The first step to daylily care is to know when to plant. In the northern, colder climates, daylilies should be planted in the spring. Planting daylilies in the fall can be fatal, as they often do not have enough time to form a strong enough root structure to survive the winter.
In warmer climates of the south, early spring or very late fall planting will be the best choices, as planting when the temperature and humidity are high will increase the chance of rot. Knowing where and how to plant are also important to daylily care. While needing at least six hours of direct sunlight per day, the daylilies will prefer full sun.
Daylily plants also will adapt to almost any soil condition, provided that it is well draining. The daylily should be planted at roughly the same depth that it arrived in. The hole dug should be large enough for the entire root mass, and then some. The roots of the daylily plant should be spread out in the entire hole, and have adequate room to grow further.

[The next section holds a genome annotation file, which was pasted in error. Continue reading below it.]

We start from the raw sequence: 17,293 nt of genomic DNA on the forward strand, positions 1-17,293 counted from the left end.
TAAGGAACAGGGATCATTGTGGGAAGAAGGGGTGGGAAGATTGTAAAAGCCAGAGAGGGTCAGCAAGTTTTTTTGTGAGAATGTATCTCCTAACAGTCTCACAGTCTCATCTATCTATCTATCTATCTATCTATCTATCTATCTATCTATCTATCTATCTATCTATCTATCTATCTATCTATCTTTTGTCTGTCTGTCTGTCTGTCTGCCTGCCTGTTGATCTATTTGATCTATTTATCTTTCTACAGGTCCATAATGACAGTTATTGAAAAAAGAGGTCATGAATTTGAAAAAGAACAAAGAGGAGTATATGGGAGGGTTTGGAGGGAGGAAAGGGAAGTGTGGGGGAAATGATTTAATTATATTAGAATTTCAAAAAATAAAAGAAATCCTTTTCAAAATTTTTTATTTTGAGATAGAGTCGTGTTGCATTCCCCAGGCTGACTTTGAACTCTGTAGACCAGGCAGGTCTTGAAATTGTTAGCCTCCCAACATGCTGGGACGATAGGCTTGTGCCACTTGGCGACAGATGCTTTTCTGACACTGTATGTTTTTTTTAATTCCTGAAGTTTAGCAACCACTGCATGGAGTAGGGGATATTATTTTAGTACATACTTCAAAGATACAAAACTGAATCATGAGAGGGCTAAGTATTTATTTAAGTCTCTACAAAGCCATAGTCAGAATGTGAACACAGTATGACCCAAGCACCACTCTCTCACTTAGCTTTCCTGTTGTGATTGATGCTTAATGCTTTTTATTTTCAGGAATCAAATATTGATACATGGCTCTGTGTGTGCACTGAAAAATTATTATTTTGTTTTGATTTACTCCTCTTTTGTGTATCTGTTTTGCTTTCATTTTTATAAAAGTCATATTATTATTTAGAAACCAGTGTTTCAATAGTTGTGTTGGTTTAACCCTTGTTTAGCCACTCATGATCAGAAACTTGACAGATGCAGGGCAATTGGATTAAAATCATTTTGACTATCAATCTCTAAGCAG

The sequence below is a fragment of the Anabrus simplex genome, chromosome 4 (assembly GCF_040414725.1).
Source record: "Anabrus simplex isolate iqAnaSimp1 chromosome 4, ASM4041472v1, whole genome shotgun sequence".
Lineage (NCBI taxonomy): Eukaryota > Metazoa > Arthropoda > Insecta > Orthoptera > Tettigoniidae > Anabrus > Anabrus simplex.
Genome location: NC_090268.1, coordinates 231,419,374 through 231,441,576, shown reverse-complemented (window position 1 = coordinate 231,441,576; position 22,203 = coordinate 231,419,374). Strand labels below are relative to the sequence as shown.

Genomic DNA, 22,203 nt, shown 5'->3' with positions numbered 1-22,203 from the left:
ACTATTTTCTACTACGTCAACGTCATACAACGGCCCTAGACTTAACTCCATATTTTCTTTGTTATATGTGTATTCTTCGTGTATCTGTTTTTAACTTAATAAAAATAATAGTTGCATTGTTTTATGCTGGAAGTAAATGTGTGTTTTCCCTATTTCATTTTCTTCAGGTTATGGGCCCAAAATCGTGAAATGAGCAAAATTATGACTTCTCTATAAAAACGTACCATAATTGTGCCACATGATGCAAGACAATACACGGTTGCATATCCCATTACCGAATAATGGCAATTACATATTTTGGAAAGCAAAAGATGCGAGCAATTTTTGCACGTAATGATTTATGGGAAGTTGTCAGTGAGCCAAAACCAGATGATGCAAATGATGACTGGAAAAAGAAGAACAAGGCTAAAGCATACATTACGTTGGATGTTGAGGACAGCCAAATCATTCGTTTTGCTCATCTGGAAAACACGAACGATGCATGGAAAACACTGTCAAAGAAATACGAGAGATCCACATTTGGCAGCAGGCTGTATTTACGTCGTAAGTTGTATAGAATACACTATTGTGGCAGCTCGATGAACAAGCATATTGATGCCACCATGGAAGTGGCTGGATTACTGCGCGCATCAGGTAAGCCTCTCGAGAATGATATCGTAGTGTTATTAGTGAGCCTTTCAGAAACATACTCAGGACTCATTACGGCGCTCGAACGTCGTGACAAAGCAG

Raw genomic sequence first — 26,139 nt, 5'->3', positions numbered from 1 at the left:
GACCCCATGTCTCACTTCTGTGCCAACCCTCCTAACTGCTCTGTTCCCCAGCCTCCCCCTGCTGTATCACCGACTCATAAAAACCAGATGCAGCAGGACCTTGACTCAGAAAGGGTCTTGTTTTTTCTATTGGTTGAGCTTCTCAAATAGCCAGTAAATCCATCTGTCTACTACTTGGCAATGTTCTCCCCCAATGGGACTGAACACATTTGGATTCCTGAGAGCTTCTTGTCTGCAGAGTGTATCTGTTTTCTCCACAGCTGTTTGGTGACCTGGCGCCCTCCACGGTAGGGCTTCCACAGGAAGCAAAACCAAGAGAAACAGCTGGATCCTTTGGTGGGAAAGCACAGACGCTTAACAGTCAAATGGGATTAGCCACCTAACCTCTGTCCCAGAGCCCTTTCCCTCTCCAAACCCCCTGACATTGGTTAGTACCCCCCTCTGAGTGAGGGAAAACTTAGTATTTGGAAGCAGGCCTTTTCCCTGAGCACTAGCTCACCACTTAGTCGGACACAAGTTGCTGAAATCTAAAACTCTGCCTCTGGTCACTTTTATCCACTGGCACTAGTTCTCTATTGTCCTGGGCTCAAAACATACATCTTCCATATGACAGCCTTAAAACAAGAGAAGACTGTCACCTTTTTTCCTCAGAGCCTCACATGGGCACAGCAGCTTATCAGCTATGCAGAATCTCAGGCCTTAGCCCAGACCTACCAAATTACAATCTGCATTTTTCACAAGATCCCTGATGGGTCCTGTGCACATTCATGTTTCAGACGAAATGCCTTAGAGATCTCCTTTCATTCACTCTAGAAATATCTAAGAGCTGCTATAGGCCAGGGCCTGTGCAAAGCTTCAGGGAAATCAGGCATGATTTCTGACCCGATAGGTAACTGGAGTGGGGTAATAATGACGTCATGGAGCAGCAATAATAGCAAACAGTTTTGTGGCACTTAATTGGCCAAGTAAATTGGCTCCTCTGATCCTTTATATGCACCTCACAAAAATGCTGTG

The next step in daylily care is the maintenance. Watering will be most important in the spring, when the plants are growing the most, as well as in the summer, during the bloom season. Watering should be deep, and reach eight to ten inches below the surface of the soil. Fertilizer should be used, with older clumps being fertilizer more than younger ones. Mulching will help to retain moisture, and provide for healthier daylilies.
Oftentimes, a garden will become dense with plants that have grown into clumps and do not spread the way they used to. This is because many plants will not propagate great distances on their own.
One way to thin out areas of the garden as well as spread plants further than they would naturally is through dividing and transplanting them. When dividing and transplanting daylilies, there are some basic steps to follow.